We’ve had amazingly full days since we’ve been here in Germany; I’ve been a little surprised, actually. I think I expected to have to wait around more until things “got going.” Here’s lesson number one of missionary life: God does not wait. He wastes no time diving right in if you let Him! Part of the reason we’ve had such a full schedule, I’ve realized, is because we pray so much—praise God! (just for you Fr. Paul). I guess I never really noticed how much time we set aside for prayer when I was living at Covecrest last year; everyone did it, so it wasn’t as noticeable. But now that we’re living smack dab in the middle of a whole bunch of people who don’t necessarily pray in the same way we do, we have to do things like make a schedule (what? What’s that?), and our schedule is built around prayer. I’m so thankful for the foundation that was laid last year during my formation; I’m just now beginning to realize how important maintaining a rhythm of prayer is.
Which brings me to lesson number two of missionary life: it’s amazing how much God will reveal to you when you give Him the chance! God is just beautifully answering my prayer, in ways that I never expected; I think I’m getting rather used to hearing God’s voice (even if He sometimes says things I don’t understand…)! First of all, a little background information to give you some perspective:
Two things you should know about me: I have always described myself as a take-charge kind of person, and I tend to get anxious when I don’t know what’s coming or when I don’t have control over any given situation. With these two characteristics combined, I tend to get somewhat “grabby” in unfamiliar situations and try to grasp at things or people that are familiar so that I feel I have something that kind of resembles control. Now, God has really been working on these quirks of mine over the course of the last year of formation, and I’ve come a long way. It’s easier for me to trust God with the details (or even the big chunks!) of my life that I don’t know anything about, and I’m getting more and more used to taking the backseat while God’s driving and just enjoying the ride. Fr. Jean C.J. d’Elbee says in I Believe in Love, “I have often noticed that to reward an act of confidence, Jesus gives us the occasion to make an even greater act of confidence.” So, because of how much I’ve progressed, Jesus has gifted me with the opportunity to trust Him more fully, to die to self, and to let go of control (and even vision of the future) more and more. Thanks, Jesus.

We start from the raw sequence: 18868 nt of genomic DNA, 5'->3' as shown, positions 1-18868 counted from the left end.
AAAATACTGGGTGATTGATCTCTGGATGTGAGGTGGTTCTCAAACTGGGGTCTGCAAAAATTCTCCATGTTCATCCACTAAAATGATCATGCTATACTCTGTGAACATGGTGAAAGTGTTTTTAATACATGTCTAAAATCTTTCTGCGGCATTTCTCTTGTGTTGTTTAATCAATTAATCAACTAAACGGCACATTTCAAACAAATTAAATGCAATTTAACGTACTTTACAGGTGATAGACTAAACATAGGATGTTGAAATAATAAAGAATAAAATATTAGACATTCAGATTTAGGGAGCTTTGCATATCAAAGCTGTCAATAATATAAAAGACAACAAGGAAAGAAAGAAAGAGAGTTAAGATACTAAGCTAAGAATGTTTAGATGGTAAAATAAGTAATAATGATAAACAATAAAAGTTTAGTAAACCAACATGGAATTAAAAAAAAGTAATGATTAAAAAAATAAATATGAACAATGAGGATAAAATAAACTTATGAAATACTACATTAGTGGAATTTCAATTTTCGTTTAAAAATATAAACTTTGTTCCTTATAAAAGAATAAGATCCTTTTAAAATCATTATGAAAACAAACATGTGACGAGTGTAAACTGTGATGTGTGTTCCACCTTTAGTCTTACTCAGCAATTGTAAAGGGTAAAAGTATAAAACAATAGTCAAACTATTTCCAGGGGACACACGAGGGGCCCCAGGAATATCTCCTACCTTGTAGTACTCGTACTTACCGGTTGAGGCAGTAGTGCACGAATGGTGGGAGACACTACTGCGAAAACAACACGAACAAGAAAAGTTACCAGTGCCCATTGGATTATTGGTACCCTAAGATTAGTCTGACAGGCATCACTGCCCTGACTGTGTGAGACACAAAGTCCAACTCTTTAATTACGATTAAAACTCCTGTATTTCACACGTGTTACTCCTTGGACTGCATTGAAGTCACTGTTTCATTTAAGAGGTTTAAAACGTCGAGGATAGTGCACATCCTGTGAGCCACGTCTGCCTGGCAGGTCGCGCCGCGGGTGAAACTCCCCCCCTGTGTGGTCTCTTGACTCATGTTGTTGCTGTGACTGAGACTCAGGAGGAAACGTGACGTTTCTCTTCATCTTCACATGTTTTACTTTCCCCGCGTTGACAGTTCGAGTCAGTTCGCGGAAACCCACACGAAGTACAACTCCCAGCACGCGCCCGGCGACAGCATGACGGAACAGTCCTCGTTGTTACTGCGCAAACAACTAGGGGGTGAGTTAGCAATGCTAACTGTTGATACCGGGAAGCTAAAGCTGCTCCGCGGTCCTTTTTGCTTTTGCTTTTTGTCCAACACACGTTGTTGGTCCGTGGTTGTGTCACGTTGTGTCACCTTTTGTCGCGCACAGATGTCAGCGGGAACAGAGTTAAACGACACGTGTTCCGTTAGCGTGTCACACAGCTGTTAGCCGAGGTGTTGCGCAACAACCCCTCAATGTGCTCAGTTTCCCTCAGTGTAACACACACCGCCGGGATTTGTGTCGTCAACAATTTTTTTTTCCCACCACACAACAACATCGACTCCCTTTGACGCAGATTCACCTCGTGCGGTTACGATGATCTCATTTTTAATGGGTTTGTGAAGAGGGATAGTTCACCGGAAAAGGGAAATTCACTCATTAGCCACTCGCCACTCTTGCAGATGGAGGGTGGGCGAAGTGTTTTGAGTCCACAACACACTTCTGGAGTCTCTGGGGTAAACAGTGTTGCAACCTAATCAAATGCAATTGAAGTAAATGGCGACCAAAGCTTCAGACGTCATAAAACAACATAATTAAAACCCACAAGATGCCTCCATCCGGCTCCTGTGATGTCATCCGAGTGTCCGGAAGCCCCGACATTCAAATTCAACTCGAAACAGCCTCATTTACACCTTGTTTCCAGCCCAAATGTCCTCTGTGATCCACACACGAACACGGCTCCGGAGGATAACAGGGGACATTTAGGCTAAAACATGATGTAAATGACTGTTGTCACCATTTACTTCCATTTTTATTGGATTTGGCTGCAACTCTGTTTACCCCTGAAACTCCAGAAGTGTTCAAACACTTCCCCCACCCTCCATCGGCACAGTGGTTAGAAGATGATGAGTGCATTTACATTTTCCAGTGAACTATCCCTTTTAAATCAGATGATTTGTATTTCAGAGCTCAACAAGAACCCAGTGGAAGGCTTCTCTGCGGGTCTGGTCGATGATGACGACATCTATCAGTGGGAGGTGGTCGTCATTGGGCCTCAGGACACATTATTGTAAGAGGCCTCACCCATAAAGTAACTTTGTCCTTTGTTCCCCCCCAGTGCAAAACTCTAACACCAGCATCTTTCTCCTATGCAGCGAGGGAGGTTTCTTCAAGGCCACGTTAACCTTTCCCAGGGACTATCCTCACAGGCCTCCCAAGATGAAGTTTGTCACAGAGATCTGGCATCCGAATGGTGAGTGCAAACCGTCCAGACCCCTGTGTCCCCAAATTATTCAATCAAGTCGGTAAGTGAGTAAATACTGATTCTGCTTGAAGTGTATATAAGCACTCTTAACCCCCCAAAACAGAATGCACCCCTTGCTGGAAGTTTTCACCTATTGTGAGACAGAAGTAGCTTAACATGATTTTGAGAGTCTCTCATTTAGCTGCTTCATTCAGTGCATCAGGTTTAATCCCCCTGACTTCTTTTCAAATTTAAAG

Humanly, this is incredibly difficult for me. The more Jesus prompts me to let go of control, the more something inside of me fights to have control (doesn’t St. Paul talk about this somewhere? Always doing what you don’t want to do?). Some days, it takes a great deal of effort for me to wake up and say, “God, I love you, and I trust you today. I know that you have great plans for me. You have promised to give me life to the fullest, and I trust that what you promise, you will also do. Give me the grace to live that reality today!”
But what a beautiful way to live! It’s been amazing for me to see evidence of God’s love for me; all the small ways He is fulfilling me and fulfilling His promises to me in the small, ordinary events of the day. A small example: I’ve gotten really used to an hour of Adoration of the Blessed Sacrament every morning to start my day. It’s something that I look forward to (yes, even on the days when I want to sleep in) because I’ve realized how much I need to hear God speak to me. Now that we’re living in a place that doesn’t offer Eucharistic Adoration every day (although we’ve been able to go to Mass every day, a blessing in itself), I’ve really been missing my daily holy hour. So one morning before we headed to Mass in the Netherlands, I just prayed a quick little prayer that God would give me some time during the day to just sit with him and pray. So we get to the convent where Mass was scheduled for 11:00 and, wouldn’t you know it, there was Jesus, exposed in the Blessed Sacrament. And we had a holy hour with Exposition before Mass that day. Thanks, Jesus!
That’s just one very, very small example of all the ways Jesus is gifting me—almost spoiling me, in fact—in response to my waiting for him. I’m learning that the struggle of living a life of holiness isn’t in choosing between the good and the bad, but seeing the good and then waiting for the best, the fullest of what God has in store for me. God keeps telling me to wait, to keep waiting, for Him to reveal more of His plan for me—a plan that I could not even begin to conceive of on my own. And let me tell you, it’s looking mighty good from where I’m sitting!
“‘Come,’ says my heart, ‘seek God’s face’ [...] I believe I shall enjoy the Lord’s goodness in the land of the living. Wiat for the Lord, take courage; be stouthearted, wait for the Lord!” (Psalm 27: 8, 13-14).
“Now hope that sees for itself is not hope. For who hopes for what one sees? But if we hope for what we do not see, we wait with endurance” (Romans 8:24-25).
“Beloved, we are God’s children now; what we shall be has not yet been revealed” (1 John 3:2).